President Trump soon had a model built reflecting his plans for Air Force One, the replica strategically placed to hopefully generate envious glances from other world leaders such as Prime Minister of Canada Justin Trudeau, seen here with Trump in June 2019. Photo: Evan Vucci/Associated Press

Trump found the new livery to be perfect; last week the Air Force begged to differ. Pointing out that the issue of appearance did not demand final specification until this later stage of the VC-25B program’s development, the Air Force rationally pointed out an issue with the dark blue expanses demanded by Trump. “A thermal study later concluded the dark blue in the design would require additional Federal Aviation Administration qualification testing for several commercial components due to the added heat in certain environments,” noted a USAF press release issued on March 10. The bottom line is Trump’s vision will remain unrealized.

United States Air Force concept art of the final approved design scheme for the VC-25B aircraft. Image: USAF

The new final design elements – recently approved by President Joe Biden -  are far less weighty, sympathetically continuing the current design theme with minor modifications. Overall, the scheme is one that portrays the aircraft as part of the skies it travels through via cloud-white and sunny-day-blue sections, accented with a single, narrow gold center-line stripe.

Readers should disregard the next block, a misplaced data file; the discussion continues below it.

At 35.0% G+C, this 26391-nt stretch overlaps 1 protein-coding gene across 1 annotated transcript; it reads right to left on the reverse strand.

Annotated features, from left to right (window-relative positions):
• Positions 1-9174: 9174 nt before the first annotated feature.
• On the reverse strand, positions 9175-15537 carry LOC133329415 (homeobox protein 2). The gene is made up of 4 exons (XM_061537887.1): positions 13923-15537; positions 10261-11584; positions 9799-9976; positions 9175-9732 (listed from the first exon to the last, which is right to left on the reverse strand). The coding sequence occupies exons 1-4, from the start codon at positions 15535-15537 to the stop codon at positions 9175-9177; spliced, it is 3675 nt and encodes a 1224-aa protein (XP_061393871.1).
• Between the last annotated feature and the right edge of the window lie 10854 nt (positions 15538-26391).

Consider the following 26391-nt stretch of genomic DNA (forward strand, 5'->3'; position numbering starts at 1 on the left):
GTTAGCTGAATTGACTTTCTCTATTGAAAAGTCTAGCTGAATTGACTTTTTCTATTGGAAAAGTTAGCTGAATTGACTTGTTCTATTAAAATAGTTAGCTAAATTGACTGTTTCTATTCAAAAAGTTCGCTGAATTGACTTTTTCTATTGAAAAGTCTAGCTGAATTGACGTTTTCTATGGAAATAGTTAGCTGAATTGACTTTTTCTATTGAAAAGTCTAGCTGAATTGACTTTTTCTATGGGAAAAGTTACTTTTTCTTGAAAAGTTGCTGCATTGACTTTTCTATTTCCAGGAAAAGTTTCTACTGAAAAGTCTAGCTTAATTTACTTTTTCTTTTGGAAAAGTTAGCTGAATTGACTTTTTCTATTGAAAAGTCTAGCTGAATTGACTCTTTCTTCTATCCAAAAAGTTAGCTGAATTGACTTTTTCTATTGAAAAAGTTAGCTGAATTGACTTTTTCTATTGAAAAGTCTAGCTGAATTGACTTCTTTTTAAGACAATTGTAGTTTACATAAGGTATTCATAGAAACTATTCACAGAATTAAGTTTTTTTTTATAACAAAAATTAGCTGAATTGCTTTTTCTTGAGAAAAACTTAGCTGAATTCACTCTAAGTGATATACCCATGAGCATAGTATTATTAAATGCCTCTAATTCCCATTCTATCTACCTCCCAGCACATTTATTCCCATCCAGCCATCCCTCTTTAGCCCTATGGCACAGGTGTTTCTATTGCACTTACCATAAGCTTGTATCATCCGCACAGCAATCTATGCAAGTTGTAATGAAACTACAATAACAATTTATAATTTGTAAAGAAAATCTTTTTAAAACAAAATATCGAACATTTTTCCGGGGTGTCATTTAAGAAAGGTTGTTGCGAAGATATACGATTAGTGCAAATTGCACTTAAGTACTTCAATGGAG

The new Boeing VC-25B depicted at rest, ready for presidential flight duty. 
Image: USAF

But just don’t expect to see these new VC-25Bs in action any time soon. Delivery dates for these two new presidential aircraft have slipped from September 2026 and February 2027 to most likely some time in 2027 and 2028.

Friday, March 3, 2023

It's About Time

With a renewed focus on manned lunar missions growing in importance, what might have once been considered an interesting wrinkle is beginning to loom as a real concern: time. Specifically, how is time to be defined, measured, and recorded in lunar activities.

That's one big time zone... Photo: Frank Moriarty/Aerospace Perceptions

Will United States explorers utilize chronographs set to Houston time, Chinese crews to the clocks of Beijing? Time moves faster on the surface of the moon. 56 microsceonds a day doesn’t sound like much, but it eventually adds up, especially when precise orbital calculations depend on accuracy. And the parameters of time even vary from the lunar surface to vehicles and objects in orbit above the moon.